I got an email from my mom a few weeks ago. It gave us a few upcoming dates that my parents wanted everyone to come over for Sunday football (a growing tradition, GO BEARS!). She also noted something that I immediately got very excited about: We’re having a deviled eggs contest! My brain starting going in a million directions, until I realized one very important thing: I’ve never made deviled eggs by myself before! I’ve helped, but never been solely responsible. Oh dear! I knew that I would never be able to compete for taste, so I’m going to do what I do best…make it look good! Here was my submission:
Deviled Egg Flowers with Parsley Stems
While they turned out a little messier than I envisioned, I was pretty pleased with the final product. For those of you that are wondering, I used egg molds to shape the eggs into flowers before deviling them. Not to worry, I will tutorial this for you tomorrow. As this tray was meant more for visual pleasure, I went with a more traditional recipe. I didn’t get this recipe from anywhere. Just using my noggin, and trying to remember my assisting experience. I apologize for the lack of exact measurements, but I generally cook by taste and sight.
Dijon mustard (pardon me…do you have any…)
Salt and pepper
Easy Hard-Boiled Eggs:
Place eggs gently into a large pan.
Cover completely with cold water.
Add a sprinkle of salt to the water and heat to a boil.
Lower heat to low/medium, and allow eggs to simmer for 2 minutes.
Remove from heat. Keep eggs in pot of hot water for 10-12 minutes.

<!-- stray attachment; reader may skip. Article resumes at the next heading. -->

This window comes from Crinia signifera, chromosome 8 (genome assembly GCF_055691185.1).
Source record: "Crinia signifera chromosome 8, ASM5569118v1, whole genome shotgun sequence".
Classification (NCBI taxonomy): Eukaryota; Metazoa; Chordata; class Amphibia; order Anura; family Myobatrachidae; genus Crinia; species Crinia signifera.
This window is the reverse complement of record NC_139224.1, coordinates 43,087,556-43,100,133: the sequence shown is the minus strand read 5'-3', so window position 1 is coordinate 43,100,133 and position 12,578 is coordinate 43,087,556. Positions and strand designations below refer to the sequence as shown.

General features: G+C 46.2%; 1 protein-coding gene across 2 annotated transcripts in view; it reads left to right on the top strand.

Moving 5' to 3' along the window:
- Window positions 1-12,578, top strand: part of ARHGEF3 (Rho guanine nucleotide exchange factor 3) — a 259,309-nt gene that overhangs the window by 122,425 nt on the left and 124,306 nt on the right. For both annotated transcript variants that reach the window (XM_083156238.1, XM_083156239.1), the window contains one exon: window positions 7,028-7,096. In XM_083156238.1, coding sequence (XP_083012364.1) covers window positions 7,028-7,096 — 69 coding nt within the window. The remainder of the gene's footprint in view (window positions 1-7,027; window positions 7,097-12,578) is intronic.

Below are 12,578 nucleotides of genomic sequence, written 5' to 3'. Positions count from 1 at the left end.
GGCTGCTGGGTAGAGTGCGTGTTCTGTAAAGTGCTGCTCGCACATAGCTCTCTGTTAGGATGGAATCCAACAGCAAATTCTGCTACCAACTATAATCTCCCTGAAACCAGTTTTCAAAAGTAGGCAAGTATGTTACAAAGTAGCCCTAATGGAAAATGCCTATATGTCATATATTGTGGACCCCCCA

Drain. If you are making an egg recipe and will need to peel the eggs, cover the pot with a lid, and gently shake the eggs to break up the shells.
Cover again with cold water to help cool the eggs for easy handling.
Peel the eggs.
Traditional Deviled Eggs by Lizz:
Traditionally, these eggs are cut vertically. This can be done using a sharp knife, or dental floss (great for getting precise cuts with no knife marks. Try it!!)
Gently pop the yellow yolk out into a bowl. Try to not break the whites so they can be filled again later.
Once all the yolks are separated, use a fork to separate out any large chunks.
Add one spoonful of mayo and a squirt of mustard at a time until you get a nice creamy consistency. You don’t want to add to much, and if you taste as you go, you will have a good idea of the balance of mayo and mustard.
Once you have a good creamy mixture, add onion powder, salt, and pepper to taste.
Scoop the mixture into a ziplock bag, and snip the corner with scissors. You can now use this like a pastry bag to fill the egg white shells.
Tap a little sprinkle of paprika onto the top of each completed egg.
I will confess here that this is the exact same collection of ingredients I use to make egg salad. I guess you just stick with what works!
So, you also might be asking about my competition.
My cousin’s delish eggs that apparently had ham in them (so good!):
I also love her egg tray!
My mom is the one who really pushed the envelope. Her eggs had crab meat, and mango chutney! And you probably noticed those red things on the eggs. Yes, those would be cherries! I was a little nervous to try these, but I have to say, they were surprisingly good. I would have never of thought to put those ingredients together (which is why I went for presentation!)
My dad was given the difficult job of “Judge”. He scratched his head a bit, but came up with a very decisive “3 Way Tie!”. Thanks Dad! I think we all did amazing, and these eggs were not long for this world.
I did learn something very interesting about my daughter through this whole processes. She LOVES hard-boiled eggs. She ate them plain, she ate them with a little salt, she ate them as deviled eggs, she ate them as egg salad…yeah. Good to know that I can cook up a few eggs and keep them in the fridge for a super easy snack or meal.
I hope you all enjoyed our little family contest, and I hope to see you all back tomorrow for an egg mold tutorial.
So Mom? What are we doing for the next Sunday football party?